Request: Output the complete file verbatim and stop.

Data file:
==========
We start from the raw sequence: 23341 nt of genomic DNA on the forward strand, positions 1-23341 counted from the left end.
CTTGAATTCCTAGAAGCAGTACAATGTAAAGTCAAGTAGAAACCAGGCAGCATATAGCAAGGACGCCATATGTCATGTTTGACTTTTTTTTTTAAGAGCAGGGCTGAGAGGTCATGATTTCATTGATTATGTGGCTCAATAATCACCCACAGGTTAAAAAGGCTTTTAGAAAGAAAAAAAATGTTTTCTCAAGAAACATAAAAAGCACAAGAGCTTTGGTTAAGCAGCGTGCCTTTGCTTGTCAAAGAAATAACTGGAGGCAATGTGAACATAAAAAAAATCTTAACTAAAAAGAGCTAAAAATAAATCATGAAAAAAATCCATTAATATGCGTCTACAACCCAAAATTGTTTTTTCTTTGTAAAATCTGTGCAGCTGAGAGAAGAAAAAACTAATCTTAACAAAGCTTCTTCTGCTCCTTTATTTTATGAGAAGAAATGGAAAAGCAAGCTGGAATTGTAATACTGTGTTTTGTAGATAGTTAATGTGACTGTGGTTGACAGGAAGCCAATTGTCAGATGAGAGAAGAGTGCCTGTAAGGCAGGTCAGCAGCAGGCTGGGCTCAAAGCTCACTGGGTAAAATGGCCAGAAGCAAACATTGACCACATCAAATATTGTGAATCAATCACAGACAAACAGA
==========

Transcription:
We start from the raw sequence: 23341 nt of genomic DNA on the forward strand, positions 1-23341 counted from the left end.
CTTGAATTCCTAGAAGCAGTACAATGTAAAGTCAAGTAGAAACCAGGCAGCATATAGCAAGGACGCCATATGTCATGTTTGACTTTTTTTTTTAAGAGCAGGGCTGAGAGGTCATGATTTCATTGATTATGTGGCTCAATAATCACCCACAGGTTAAAAAGGCTTTTAGAAAGAAAAAAAATGTTTTCTCAAGAAACATAAAAAGCACAAGAGCTTTGGTTAAGCAGCGTGCCTTTGCTTGTCAAAGAAATAACTGGAGGCAATGTGAACATAAAAAAAATCTTAACTAAAAAGAGCTAAAAATAAATCATGAAAAAAATCCATTAATATGCGTCTACAACCCAAAATTGTTTTTTCTTTGTAAAATCTGTGCAGCTGAGAGAAGAAAAAACTAATCTTAACAAAGCTTCTTCTGCTCCTTTATTTTATGAGAAGAAATGGAAAAGCAAGCTGGAATTGTAATACTGTGTTTTGTAGATAGTTAATGTGACTGTGGTTGACAGGAAGCCAATTGTCAGATGAGAGAAGAGTGCCTGTAAGGCAGGTCAGCAGCAGGCTGGGCTCAAAGCTCACTGGGTAAAATGGCCAGAAGCAAACATTGACCACATCAAATATTGTGAATCAATCACAGACAAACAGA